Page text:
Throughout my work, I often see what is considered to be “adequate use of technology” as the use of tutorial software for literacy instruction and those that just supplant its paper/print counterpart. I, like Dr. Hull agree that the use of digital tools, when used effectively, and “new literacies are not just add-ons, nice to have but dispensable; they are the very center of the forms and practices of communications and representation that our crucial in our new times.”
What is the Development of Literacy the Development Of?
From this work is it best to highlight the key findings that derive sociocultural perspective on literacy as she connects these within the context of Common Core standards:
- Literacy learning is situated in and mediated by social and cultural interactions and tools.
- Literacy learning occurs via a range and blend of explicit and implicit teaching, usually guided by interaction with a more knowledgeable other over time.
- Across the age range and from all social/cultural groups, people learn and practice literacy outside of school, often with high degrees of proficiency.
- To learn literacy well, students need meaningful purposes for engaging in literate practice and opportunities to use literacy for a broad range of life activities related to goals and desires beyond the moment of instruction.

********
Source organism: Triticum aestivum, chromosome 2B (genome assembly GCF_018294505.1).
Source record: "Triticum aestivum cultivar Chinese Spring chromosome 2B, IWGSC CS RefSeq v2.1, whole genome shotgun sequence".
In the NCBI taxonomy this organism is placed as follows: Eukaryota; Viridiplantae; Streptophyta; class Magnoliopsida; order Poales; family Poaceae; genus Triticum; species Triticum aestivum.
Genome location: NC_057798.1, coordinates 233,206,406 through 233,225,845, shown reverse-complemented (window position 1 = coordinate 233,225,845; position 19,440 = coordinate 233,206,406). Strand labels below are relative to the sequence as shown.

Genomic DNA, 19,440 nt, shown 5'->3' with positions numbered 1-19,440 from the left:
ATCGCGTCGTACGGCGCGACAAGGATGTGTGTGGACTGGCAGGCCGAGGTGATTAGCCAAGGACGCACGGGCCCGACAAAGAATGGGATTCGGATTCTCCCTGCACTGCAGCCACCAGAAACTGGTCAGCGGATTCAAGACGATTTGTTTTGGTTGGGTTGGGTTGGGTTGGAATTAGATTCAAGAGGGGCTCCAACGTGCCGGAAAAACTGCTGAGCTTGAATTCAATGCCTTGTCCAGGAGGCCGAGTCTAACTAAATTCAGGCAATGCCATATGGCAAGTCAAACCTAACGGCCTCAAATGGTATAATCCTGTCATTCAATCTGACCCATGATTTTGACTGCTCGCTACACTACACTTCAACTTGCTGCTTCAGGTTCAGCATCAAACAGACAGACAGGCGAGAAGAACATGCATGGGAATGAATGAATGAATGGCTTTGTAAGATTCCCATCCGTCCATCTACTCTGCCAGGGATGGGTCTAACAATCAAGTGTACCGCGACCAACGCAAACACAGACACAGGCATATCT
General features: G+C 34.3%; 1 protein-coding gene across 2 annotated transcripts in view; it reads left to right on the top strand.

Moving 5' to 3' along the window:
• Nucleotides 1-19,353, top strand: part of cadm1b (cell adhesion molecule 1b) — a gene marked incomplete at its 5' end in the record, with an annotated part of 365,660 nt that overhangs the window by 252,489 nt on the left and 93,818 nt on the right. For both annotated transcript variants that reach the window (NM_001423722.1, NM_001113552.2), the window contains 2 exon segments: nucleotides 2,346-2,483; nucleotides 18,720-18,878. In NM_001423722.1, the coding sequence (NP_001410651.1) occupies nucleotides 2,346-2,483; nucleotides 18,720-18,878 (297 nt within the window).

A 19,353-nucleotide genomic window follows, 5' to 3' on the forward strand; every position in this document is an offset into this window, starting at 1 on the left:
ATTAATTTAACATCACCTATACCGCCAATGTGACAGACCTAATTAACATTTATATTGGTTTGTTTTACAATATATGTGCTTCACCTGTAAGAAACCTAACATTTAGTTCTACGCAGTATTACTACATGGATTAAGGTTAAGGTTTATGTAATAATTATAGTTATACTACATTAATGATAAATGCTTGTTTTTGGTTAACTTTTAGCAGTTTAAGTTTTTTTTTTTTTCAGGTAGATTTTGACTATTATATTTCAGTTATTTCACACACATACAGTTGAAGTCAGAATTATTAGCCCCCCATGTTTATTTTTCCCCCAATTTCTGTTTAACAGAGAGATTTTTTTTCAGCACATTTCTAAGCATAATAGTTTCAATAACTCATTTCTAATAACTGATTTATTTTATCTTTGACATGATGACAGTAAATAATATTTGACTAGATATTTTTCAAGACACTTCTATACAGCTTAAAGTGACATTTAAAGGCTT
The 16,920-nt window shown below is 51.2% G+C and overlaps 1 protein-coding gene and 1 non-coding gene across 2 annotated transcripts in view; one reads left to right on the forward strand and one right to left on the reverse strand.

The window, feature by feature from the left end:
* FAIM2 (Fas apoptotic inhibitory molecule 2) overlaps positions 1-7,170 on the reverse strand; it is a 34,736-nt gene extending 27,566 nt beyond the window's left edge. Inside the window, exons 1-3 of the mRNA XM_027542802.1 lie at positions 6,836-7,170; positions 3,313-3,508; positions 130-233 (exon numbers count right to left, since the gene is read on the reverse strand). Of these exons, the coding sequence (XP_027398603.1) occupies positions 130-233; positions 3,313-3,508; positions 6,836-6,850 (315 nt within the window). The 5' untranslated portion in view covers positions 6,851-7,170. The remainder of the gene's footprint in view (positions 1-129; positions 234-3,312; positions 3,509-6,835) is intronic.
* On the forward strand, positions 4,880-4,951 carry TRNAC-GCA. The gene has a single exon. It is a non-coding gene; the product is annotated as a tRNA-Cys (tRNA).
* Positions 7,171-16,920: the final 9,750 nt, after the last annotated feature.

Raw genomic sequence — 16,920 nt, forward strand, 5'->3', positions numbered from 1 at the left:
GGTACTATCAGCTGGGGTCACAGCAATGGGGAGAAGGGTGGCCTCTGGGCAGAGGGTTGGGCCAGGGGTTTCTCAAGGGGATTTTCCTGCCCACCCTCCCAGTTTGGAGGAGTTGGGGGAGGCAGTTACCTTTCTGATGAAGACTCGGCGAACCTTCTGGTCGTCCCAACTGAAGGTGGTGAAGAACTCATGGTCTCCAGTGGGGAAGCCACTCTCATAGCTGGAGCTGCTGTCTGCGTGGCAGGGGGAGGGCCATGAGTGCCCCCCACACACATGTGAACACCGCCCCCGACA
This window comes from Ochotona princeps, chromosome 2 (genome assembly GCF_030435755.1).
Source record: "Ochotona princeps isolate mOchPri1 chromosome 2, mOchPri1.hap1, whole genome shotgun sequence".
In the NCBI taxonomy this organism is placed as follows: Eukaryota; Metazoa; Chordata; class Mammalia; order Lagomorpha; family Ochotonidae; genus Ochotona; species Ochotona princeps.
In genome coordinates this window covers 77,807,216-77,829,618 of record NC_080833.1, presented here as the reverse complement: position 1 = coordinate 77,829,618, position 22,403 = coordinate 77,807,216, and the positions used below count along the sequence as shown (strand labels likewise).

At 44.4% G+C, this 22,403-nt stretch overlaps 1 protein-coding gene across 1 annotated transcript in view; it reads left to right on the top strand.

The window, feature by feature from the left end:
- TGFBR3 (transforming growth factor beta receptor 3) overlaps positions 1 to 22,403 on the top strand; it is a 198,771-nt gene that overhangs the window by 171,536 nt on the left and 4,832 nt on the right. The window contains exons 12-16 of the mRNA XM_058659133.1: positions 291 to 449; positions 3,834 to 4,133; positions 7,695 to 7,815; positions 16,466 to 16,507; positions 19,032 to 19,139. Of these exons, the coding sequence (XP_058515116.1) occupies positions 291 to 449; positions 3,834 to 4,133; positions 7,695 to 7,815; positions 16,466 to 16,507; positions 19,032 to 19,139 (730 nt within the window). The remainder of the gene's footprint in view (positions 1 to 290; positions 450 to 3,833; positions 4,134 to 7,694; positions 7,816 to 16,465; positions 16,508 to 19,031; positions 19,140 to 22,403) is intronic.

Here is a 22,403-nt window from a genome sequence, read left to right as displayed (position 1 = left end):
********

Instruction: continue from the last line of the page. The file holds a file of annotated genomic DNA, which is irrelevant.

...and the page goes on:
- Learners require, and literate ability now consists of, facility with composing, interpreting, and transforming information and knowledge across various forms of representation.
As I have read Dr. Hull’s work, I believe it illustrates how passionately she works to provide examples of best practices in the field of new literacies. Like her, aren’t we all just trying our best to give our students literacy skills and experiences that are purposeful and meaningful so that they may become, “skillful and confident makers of meaning.”
By Hull, Glynda; Scott, John; Higgs, Jennifer. (n.d.). The Nerdy Teacher: Pedagogical Identities for a Digital Age. Retrieved October 03, 2016, from https://www.questia.com/library/journal/1G1-367421344/the-nerdy-teacher-pedagogical-identities-for-a-digital
“At Last: Youth Culture and Digital Media: New Literacies … (n.d.). Retrieved October 3, 2016, from http://www.hullresearchgroup.info/wp-content/uploads/2011/12/Youth-culture-and-digital-media-New-literacies-for-new-times.pdf
What is the Development of Literacy the Development Of? (n.d.). Retrieved October 3, 2016, from http://ell.stanford.edu/sites/default/files/pdf/academic-papers/05-Hull & Moje CC Paper FINAL.pdf